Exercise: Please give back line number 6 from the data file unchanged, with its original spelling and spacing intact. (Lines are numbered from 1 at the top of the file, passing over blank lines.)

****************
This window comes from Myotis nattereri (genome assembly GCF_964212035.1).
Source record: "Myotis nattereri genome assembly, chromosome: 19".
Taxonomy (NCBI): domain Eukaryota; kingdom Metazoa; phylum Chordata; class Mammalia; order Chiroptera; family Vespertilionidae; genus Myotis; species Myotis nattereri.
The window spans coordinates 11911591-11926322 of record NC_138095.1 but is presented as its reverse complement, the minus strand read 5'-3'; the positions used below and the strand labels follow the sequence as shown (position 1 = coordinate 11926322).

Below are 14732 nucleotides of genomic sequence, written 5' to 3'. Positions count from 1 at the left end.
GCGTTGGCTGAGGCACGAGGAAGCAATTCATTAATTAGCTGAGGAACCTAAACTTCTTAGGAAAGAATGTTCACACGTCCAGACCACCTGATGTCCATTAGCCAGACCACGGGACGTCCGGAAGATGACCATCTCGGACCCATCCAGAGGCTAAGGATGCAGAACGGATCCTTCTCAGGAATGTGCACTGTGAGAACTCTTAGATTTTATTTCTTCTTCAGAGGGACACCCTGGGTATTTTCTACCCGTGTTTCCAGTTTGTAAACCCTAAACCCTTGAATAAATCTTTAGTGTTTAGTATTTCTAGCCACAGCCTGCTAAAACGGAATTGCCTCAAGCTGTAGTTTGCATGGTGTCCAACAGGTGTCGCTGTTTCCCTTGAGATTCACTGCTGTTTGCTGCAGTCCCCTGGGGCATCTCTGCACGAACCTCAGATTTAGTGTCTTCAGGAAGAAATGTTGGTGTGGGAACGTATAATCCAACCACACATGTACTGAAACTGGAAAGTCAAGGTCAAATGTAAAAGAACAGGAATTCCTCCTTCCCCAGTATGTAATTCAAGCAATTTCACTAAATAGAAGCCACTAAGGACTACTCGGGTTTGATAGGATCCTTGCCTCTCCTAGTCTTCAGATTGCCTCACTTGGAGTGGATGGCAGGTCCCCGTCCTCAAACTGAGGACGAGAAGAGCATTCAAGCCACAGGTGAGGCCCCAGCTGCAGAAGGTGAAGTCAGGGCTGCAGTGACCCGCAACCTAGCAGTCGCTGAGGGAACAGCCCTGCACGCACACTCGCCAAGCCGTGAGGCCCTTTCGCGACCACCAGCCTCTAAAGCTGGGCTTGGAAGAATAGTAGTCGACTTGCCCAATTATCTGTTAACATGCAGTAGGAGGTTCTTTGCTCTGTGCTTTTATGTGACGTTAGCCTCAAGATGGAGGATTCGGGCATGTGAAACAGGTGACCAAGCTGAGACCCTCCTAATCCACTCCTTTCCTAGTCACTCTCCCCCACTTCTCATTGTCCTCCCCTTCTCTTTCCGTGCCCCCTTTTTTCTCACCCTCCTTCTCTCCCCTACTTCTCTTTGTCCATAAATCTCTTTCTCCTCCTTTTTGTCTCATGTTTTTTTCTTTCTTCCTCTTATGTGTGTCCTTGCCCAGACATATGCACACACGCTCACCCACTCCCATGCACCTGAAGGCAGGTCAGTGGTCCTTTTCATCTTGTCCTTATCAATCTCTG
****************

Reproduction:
GCGTTGGCTGAGGCACGAGGAAGCAATTCATTAATTAGCTGAGGAACCTAAACTTCTTAGGAAAGAATGTTCACACGTCCAGACCACCTGATGTCCATTAGCCAGACCACGGGACGTCCGGAAGATGACCATCTCGGACCCATCCAGAGGCTAAGGATGCAGAACGGATCCTTCTCAGGAATGTGCACTGTGAGAACTCTTAGATTTTATTTCTTCTTCAGAGGGACACCCTGGGTATTTTCTACCCGTGTTTCCAGTTTGTAAACCCTAAACCCTTGAATAAATCTTTAGTGTTTAGTATTTCTAGCCACAGCCTGCTAAAACGGAATTGCCTCAAGCTGTAGTTTGCATGGTGTCCAACAGGTGTCGCTGTTTCCCTTGAGATTCACTGCTGTTTGCTGCAGTCCCCTGGGGCATCTCTGCACGAACCTCAGATTTAGTGTCTTCAGGAAGAAATGTTGGTGTGGGAACGTATAATCCAACCACACATGTACTGAAACTGGAAAGTCAAGGTCAAATGTAAAAGAACAGGAATTCCTCCTTCCCCAGTATGTAATTCAAGCAATTTCACTAAATAGAAGCCACTAAGGACTACTCGGGTTTGATAGGATCCTTGCCTCTCCTAGTCTTCAGATTGCCTCACTTGGAGTGGATGGCAGGTCCCCGTCCTCAAACTGAGGACGAGAAGAGCATTCAAGCCACAGGTGAGGCCCCAGCTGCAGAAGGTGAAGTCAGGGCTGCAGTGACCCGCAACCTAGCAGTCGCTGAGGGAACAGCCCTGCACGCACACTCGCCAAGCCGTGAGGCCCTTTCGCGACCACCAGCCTCTAAAGCTGGGCTTGGAAGAATAGTAGTCGACTTGCCCAATTATCTGTTAACATGCAGTAGGAGGTTCTTTGCTCTGTGCTTTTATGTGACGTTAGCCTCAAGATGGAGGATTCGGGCATGTGAAACAGGTGACCAAGCTGAGACCCTCCTAATCCACTCCTTTCCTAGTCACTCTCCCCCACTTCTCATTGTCCTCCCCTTCTCTTTCCGTGCCCCCTTTTTTCTCACCCTCCTTCTCTCCCCTACTTCTCTTTGTCCATAAATCTCTTTCTCCTCCTTTTTGTCTCATGTTTTTTTCTTTCTTCCTCTTATGTGTGTCCTTGCCCAGACATATGCACACACGCTCACCCACTCCCATGCACCTGAAGGCAGGTCAGTGGTCCTTTTCATCTTGTCCTTATCAATCTCTG